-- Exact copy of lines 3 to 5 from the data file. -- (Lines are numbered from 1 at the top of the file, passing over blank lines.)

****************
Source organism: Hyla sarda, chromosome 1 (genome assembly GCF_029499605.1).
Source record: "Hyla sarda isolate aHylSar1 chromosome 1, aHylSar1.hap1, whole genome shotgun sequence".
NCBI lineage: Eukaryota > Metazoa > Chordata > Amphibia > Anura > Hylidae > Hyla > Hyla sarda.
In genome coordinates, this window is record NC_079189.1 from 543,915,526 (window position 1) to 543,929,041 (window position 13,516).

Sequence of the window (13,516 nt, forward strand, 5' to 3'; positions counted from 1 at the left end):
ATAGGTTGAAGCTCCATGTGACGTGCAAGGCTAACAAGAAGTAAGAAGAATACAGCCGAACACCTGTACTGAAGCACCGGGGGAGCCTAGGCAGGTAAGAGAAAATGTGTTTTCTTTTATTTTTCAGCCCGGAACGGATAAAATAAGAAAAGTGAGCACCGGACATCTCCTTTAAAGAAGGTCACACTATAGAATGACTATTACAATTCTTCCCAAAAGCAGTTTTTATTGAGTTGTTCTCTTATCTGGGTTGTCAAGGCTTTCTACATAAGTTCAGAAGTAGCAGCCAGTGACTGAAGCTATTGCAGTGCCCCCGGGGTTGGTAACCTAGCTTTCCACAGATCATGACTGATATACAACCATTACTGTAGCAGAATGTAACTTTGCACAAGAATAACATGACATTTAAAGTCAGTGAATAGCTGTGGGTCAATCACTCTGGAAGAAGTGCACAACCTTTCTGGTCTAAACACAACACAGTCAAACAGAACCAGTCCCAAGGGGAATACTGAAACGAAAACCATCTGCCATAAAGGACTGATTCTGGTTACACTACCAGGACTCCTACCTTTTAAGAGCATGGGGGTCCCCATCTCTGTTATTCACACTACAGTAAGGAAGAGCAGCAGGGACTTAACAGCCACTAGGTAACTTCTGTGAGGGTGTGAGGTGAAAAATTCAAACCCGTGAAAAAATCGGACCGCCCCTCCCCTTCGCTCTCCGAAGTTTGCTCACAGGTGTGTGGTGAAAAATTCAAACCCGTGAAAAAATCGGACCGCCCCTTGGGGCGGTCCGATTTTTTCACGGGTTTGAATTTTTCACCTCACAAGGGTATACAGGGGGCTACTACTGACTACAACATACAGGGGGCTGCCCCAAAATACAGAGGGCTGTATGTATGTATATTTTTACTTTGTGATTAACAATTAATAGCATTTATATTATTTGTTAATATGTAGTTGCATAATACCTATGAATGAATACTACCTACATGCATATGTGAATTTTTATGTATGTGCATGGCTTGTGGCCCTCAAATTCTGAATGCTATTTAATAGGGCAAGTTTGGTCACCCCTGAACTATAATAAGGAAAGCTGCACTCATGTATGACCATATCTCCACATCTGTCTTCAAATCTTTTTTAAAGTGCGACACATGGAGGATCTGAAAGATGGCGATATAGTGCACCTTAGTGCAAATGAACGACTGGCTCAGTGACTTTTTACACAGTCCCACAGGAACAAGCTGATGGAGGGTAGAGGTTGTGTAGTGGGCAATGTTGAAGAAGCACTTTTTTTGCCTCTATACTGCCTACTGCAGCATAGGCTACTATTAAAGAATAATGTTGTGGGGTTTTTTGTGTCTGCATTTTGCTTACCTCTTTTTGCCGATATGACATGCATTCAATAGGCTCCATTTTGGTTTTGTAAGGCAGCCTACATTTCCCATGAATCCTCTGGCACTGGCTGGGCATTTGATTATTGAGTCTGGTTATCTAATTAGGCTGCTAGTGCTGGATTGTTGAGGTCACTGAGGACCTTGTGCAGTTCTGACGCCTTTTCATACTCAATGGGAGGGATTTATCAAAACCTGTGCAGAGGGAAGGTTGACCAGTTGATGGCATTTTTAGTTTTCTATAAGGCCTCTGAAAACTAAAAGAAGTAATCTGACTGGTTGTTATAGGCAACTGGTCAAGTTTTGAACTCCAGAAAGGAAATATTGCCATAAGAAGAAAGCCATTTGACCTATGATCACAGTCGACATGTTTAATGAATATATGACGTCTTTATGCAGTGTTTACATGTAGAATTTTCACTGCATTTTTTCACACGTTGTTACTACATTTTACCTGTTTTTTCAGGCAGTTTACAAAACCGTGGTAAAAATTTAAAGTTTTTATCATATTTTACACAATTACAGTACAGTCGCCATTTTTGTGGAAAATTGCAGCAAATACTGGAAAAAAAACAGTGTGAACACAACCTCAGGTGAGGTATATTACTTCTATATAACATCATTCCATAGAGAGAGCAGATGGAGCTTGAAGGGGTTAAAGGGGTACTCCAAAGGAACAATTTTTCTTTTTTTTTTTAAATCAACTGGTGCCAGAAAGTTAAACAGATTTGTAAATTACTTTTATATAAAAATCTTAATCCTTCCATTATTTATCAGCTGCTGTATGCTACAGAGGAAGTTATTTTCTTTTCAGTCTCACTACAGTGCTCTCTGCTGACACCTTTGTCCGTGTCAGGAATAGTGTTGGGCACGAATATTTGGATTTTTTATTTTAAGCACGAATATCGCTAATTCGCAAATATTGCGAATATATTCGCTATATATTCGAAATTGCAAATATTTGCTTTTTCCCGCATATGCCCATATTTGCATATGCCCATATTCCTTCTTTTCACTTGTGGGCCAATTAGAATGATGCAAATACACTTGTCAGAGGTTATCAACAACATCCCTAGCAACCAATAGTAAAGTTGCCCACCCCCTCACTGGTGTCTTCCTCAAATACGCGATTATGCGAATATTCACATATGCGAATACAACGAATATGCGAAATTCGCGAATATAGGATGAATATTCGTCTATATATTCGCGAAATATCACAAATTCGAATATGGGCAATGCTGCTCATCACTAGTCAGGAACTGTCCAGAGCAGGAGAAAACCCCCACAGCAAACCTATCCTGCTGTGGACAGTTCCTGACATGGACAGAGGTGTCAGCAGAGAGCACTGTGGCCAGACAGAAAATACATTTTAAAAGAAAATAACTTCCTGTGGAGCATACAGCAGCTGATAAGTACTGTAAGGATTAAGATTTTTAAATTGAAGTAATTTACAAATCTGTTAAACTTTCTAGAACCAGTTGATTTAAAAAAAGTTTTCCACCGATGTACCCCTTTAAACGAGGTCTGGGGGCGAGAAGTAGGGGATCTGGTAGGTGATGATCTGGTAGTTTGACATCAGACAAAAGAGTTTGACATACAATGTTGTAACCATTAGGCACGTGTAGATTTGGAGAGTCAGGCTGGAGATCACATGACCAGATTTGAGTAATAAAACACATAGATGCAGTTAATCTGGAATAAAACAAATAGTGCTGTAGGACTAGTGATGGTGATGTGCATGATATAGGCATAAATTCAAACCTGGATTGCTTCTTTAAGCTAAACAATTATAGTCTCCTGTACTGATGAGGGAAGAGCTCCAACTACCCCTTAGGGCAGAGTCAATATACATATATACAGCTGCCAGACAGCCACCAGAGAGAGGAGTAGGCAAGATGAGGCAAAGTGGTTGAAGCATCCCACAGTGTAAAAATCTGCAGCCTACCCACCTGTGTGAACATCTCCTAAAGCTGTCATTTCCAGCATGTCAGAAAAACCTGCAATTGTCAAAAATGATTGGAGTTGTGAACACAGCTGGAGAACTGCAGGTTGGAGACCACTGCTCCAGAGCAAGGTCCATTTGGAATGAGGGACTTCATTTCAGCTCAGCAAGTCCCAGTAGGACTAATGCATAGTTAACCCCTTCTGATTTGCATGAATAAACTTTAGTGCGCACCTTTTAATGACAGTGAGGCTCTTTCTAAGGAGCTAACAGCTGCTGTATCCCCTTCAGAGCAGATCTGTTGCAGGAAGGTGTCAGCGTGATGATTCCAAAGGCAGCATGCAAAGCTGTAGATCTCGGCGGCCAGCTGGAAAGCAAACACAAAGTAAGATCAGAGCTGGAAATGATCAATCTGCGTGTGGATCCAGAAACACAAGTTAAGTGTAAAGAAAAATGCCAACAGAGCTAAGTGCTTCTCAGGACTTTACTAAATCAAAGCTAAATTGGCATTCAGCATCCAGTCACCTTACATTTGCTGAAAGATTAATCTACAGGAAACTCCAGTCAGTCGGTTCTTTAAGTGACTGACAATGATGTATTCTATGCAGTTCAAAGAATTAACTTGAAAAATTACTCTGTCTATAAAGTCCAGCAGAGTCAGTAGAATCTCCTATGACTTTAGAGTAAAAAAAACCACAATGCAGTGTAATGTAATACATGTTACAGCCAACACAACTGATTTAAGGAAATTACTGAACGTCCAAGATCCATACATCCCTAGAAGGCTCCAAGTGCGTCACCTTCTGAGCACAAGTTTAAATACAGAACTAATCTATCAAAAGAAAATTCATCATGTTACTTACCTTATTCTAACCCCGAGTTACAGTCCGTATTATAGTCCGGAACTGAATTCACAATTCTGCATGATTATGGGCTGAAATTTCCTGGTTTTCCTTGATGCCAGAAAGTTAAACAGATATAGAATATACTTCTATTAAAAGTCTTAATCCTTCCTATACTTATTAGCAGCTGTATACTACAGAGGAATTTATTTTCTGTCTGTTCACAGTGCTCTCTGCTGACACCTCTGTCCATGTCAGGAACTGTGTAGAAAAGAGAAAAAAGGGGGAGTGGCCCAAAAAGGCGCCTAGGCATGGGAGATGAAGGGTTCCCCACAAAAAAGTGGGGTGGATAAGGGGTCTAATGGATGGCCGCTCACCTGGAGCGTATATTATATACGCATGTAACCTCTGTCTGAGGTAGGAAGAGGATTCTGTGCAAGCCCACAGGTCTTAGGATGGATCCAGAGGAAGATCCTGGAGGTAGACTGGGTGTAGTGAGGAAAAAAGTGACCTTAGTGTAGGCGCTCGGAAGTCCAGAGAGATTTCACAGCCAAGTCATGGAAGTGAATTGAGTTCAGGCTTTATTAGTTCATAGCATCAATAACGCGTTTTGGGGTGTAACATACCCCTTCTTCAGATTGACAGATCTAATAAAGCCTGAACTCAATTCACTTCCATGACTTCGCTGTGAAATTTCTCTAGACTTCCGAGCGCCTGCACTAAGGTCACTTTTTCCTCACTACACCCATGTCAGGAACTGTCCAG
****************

NCBI lineage: Eukaryota > Metazoa > Chordata > Amphibia > Anura > Hylidae > Hyla > Hyla sarda.
In genome coordinates, this window is record NC_079189.1 from 543,915,526 (window position 1) to 543,929,041 (window position 13,516).

Sequence of the window (13,516 nt, forward strand, 5' to 3'; positions counted from 1 at the left end):